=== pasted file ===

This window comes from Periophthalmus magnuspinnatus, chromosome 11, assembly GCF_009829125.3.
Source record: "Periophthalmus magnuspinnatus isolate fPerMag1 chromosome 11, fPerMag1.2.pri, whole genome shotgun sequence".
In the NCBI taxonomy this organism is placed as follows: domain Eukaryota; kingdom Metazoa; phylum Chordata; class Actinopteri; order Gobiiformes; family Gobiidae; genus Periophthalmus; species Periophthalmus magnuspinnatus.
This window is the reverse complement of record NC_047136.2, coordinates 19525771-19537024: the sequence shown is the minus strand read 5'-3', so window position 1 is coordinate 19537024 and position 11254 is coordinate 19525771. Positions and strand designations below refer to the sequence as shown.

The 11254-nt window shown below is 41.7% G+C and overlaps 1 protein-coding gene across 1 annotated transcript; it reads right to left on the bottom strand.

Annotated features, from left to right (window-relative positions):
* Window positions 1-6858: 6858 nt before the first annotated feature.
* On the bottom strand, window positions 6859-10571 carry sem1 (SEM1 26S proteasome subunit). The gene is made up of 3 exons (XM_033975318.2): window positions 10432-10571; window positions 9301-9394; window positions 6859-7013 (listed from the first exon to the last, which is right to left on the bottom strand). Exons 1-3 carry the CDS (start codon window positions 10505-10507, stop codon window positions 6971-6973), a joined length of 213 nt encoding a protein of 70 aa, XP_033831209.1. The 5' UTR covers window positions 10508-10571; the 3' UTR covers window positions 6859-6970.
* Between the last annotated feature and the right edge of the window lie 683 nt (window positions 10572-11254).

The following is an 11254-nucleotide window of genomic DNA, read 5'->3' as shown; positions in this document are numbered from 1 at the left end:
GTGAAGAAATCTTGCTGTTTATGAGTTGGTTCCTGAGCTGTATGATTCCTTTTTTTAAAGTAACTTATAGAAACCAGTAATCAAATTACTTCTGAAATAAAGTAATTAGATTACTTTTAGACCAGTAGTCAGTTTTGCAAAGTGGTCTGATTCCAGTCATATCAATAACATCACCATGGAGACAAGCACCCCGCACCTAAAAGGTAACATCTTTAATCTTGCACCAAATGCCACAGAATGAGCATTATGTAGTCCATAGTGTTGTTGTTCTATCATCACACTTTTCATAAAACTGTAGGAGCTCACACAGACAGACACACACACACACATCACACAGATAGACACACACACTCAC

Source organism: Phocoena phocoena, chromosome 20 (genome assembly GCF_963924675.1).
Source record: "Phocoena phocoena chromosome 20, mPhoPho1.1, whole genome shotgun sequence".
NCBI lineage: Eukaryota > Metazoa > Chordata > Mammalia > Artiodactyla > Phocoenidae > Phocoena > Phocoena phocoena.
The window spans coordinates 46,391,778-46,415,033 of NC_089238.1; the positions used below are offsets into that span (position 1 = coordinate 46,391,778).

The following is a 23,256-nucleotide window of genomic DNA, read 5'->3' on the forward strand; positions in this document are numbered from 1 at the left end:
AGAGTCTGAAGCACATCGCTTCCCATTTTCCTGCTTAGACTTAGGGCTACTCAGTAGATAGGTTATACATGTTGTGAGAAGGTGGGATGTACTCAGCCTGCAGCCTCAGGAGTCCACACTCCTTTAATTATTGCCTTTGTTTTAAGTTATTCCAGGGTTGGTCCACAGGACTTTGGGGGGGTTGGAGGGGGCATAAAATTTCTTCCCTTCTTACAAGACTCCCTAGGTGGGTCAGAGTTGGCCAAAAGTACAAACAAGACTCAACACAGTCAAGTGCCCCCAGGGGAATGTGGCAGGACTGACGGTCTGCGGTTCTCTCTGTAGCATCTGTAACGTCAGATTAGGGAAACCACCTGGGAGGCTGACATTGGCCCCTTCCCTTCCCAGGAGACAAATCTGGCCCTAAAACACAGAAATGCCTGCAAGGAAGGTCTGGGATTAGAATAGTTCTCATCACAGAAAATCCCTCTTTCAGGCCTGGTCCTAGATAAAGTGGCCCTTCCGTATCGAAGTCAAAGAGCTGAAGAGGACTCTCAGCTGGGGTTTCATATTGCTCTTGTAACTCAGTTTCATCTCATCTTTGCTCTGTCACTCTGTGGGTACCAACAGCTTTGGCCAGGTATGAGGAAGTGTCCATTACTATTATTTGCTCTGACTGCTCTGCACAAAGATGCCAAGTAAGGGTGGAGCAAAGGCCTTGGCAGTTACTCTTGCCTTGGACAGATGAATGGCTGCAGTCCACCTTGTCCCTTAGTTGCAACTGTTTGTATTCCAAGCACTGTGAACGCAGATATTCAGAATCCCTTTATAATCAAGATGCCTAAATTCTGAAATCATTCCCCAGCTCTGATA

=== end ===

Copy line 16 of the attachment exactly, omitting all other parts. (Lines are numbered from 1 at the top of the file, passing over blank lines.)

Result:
The following is a 23,256-nucleotide window of genomic DNA, read 5'->3' on the forward strand; positions in this document are numbered from 1 at the left end: